Power squats are a type of powerlifting exercise designed to increase strength in the lower body. As opposed to Olympic squats, which train speed and overall athletic ability, power squats are intended to increase a person's one-rep max, or the maximum amount of weight that can be lifted in a single repetition. They involve placing a barbell across the upper back and lowering the hips slowly down and back into a squat before pushing back up into starting position. Not just for bodybuilders, this exercise can be incorporated into a variety of fitness routines where an increase in lower body strength is desired.
There are several benefits to performing power squats. First, they strengthen the entire posterior chain, which include the muscles on the back side of the body, from the upper and lower back, to the glutes, and hamstrings. Second, they are easier on the knee joint than other squatting techniques, as they place so much emphasis on the hips. Third, they enable the lifter to achieve heavier weights, a boon to those looking to increase their size, though this technique can be implemented with lighter weights for anyone looking to improve general fitness.
Power squats may not be the preferred technique for improving speed, athletic skill, or explosiveness. These squats require the lifter to slow down. It is recommended that they be included in the strength-building phase of many training regimens.
To perform the power squat maneuver, a person should place a 45-pound (42.79-kg) bar on a squat rack just below shoulder height and put the desired amount of weight on the bar, securing on either side with a weight collar. He should then position himself under the bar so that it is placed across the tops of the shoulder blades on the meaty part of the upper trapezius muscle. A padded neck roll can be placed around the center of the bar for added cushioning.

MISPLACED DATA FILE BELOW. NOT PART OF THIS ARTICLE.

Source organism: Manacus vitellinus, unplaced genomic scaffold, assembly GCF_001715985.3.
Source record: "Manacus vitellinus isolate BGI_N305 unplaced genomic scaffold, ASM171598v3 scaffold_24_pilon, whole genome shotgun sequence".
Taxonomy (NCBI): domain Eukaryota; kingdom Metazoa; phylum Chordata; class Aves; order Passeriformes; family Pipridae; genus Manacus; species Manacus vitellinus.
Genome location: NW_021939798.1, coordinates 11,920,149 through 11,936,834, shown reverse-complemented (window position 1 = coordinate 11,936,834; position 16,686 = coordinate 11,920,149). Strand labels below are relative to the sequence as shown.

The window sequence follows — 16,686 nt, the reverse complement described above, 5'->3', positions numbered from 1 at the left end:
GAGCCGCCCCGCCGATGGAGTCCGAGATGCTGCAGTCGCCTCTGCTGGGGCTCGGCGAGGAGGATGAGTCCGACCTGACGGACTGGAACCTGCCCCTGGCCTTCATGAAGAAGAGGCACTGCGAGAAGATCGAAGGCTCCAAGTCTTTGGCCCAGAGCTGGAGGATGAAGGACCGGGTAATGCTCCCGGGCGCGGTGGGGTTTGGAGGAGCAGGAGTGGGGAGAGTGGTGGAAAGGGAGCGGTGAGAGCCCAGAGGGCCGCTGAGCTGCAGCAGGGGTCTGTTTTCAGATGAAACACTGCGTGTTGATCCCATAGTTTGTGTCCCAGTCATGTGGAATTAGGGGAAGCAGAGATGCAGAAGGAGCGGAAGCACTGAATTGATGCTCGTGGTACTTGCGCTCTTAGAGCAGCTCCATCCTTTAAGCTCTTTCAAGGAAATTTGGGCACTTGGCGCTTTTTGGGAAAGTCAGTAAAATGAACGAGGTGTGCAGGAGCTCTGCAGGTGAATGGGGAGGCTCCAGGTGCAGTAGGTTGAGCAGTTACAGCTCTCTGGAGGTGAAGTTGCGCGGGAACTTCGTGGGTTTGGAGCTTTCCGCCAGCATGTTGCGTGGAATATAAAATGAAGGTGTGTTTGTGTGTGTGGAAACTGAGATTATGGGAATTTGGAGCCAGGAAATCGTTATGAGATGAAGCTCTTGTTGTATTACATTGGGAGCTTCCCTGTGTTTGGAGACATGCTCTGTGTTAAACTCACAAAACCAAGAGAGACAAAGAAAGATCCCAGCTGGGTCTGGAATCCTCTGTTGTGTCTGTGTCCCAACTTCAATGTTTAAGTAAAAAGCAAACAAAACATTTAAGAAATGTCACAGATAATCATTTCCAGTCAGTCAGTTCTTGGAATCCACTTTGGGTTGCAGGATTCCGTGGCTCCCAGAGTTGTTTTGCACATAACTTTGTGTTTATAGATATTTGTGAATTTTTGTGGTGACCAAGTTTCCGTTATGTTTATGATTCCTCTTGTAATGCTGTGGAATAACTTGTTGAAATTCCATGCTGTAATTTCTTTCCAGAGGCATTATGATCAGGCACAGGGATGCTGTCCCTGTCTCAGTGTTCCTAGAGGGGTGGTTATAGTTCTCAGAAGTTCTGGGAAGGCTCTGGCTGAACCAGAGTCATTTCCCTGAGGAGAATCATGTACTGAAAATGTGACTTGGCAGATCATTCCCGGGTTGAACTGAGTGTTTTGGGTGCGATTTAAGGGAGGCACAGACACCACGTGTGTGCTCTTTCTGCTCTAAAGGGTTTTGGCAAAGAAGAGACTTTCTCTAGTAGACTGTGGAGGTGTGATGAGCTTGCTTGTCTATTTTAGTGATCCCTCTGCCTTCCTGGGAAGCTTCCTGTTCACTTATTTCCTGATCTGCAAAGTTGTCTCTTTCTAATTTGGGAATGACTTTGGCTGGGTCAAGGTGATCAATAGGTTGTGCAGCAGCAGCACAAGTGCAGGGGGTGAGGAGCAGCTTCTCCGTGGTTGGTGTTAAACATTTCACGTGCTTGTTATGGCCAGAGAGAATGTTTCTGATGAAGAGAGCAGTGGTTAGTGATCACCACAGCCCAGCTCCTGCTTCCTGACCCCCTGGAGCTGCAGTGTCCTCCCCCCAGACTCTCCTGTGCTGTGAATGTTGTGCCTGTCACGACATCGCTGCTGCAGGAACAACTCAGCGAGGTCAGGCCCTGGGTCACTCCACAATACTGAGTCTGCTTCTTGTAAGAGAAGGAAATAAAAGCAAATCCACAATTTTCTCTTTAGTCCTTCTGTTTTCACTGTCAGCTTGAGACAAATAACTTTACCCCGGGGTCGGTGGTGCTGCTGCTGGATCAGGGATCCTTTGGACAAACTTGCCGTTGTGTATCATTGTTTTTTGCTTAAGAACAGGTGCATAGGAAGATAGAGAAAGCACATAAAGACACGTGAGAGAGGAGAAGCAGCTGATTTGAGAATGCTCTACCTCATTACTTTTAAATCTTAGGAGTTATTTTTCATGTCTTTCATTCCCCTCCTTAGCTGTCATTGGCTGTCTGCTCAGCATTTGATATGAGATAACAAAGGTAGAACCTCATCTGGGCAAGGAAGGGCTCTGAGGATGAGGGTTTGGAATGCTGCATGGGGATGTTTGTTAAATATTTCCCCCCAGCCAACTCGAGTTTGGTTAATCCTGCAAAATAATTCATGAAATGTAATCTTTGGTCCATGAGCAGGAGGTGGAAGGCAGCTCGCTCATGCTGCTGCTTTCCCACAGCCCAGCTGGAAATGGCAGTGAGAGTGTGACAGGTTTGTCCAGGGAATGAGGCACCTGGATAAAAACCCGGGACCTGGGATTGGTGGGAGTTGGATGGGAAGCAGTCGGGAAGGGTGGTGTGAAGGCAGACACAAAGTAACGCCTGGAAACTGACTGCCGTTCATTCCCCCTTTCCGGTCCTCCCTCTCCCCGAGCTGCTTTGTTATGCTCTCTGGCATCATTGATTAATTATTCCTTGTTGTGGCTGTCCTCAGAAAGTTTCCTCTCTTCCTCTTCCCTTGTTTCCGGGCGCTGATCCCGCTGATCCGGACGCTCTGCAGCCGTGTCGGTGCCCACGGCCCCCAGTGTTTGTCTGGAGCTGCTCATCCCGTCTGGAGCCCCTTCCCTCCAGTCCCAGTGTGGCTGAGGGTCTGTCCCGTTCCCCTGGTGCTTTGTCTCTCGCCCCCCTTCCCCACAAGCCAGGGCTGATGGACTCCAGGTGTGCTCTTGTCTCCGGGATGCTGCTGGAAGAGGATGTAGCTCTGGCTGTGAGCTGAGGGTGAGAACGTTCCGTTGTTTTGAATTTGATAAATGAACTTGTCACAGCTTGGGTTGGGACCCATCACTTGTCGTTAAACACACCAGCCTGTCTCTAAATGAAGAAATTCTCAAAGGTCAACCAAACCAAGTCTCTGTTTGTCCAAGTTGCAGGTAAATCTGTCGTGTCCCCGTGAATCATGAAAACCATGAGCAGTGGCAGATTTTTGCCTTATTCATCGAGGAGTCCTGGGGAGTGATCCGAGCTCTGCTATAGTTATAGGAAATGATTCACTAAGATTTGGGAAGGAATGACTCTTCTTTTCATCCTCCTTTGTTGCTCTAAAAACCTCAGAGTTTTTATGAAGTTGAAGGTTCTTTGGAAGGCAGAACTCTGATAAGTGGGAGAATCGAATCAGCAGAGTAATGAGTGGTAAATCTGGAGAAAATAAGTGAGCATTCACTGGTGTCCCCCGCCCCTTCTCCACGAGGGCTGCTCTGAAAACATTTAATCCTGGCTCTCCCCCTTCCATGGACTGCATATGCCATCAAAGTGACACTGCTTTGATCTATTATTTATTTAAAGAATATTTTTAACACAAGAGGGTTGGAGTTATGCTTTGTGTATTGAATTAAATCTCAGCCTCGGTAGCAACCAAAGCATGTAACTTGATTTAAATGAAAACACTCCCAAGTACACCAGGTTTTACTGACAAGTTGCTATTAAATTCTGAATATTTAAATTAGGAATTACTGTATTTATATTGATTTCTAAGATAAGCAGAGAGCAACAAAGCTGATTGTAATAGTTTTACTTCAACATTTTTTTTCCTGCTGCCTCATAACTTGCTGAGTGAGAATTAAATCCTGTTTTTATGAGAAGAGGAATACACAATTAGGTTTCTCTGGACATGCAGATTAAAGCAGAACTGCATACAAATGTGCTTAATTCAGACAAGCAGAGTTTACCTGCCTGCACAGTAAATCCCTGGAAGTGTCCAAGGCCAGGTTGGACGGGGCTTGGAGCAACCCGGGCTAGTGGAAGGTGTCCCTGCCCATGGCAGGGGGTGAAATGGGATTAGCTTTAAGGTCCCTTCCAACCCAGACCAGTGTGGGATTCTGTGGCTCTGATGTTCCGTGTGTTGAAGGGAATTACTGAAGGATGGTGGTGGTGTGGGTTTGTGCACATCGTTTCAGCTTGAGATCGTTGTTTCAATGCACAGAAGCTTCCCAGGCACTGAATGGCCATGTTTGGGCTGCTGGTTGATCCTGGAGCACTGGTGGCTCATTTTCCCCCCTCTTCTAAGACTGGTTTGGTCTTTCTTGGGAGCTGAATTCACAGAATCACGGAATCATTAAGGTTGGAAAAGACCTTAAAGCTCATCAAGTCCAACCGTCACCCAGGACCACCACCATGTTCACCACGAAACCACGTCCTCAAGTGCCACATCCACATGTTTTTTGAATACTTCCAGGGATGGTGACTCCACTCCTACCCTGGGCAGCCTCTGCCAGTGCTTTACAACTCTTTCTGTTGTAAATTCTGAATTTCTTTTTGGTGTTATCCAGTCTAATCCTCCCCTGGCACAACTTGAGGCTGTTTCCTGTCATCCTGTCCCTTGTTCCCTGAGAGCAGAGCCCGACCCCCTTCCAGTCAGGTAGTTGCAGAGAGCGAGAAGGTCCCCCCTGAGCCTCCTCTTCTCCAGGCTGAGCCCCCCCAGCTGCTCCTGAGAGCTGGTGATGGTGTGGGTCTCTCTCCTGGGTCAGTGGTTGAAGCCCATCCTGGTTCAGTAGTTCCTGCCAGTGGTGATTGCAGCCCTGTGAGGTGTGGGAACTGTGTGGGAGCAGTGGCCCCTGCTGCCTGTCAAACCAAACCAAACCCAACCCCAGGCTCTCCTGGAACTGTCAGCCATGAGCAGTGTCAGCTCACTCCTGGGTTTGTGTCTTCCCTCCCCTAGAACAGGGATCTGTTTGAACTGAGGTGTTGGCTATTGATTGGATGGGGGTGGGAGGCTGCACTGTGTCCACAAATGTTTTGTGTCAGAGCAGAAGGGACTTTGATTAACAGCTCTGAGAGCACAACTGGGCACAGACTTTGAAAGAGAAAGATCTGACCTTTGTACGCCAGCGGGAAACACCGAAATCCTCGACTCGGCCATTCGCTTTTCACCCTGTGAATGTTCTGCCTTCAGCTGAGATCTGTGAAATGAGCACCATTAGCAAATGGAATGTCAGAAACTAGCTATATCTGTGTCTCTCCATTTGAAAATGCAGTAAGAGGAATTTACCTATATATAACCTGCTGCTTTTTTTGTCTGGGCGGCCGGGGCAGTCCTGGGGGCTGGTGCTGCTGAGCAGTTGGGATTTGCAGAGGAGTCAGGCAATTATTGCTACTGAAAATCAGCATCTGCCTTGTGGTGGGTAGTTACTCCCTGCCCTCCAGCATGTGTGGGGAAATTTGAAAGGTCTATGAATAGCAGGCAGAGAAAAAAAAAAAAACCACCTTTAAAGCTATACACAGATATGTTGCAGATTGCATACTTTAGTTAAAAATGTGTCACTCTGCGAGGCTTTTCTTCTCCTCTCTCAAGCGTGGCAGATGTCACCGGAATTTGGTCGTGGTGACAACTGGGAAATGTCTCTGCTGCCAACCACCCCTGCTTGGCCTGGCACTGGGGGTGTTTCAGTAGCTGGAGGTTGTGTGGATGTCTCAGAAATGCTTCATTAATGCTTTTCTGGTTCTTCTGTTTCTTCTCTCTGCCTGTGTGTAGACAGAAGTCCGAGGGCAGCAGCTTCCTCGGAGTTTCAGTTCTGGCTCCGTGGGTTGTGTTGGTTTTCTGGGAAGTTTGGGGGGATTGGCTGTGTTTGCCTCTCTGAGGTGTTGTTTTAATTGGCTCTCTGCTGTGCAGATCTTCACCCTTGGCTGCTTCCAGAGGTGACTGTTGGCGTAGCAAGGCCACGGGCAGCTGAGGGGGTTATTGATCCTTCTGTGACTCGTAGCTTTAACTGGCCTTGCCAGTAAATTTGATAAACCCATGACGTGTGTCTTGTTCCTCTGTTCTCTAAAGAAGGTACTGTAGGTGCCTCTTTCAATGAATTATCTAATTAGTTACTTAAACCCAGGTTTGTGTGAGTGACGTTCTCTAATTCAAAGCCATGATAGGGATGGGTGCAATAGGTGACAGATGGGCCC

Bracing the core and pushing through the heels and hips, the weightlifter should stand upright in the middle of the rack with the bar on the shoulders and feet slightly wider than hip width apart. Keeping the chest lifted and looking straight ahead, the lifter should lower into a squat by pushing the hips back and weight into the heels, so that the knees bend but do not slide forward past the toes, taking about three seconds to perform the negative phase of the exercise.
Once in the bottom position, with the hips at roughly the same height as the knees and thighs parallel to the floor, the lifter should push through the heels and drive the hips forward, returning to standing position within one to two seconds. Throughout the range of motion, the abdominals should remain engaged; the use of a weight belt may be recommended when lifting large amounts of weight, but it is advised to skip the belt when learning to perform power squats to strengthen the core musculature. Additionally, the heels should remain on the floor at all times, and the glutes should be squeezed at the top of the range of motion to fully extend the front of the hips and finish the move. For recommendations on repetitions, sets, rest periods, and training phases that are specific to one’s goals, an exercise professional should be consulted.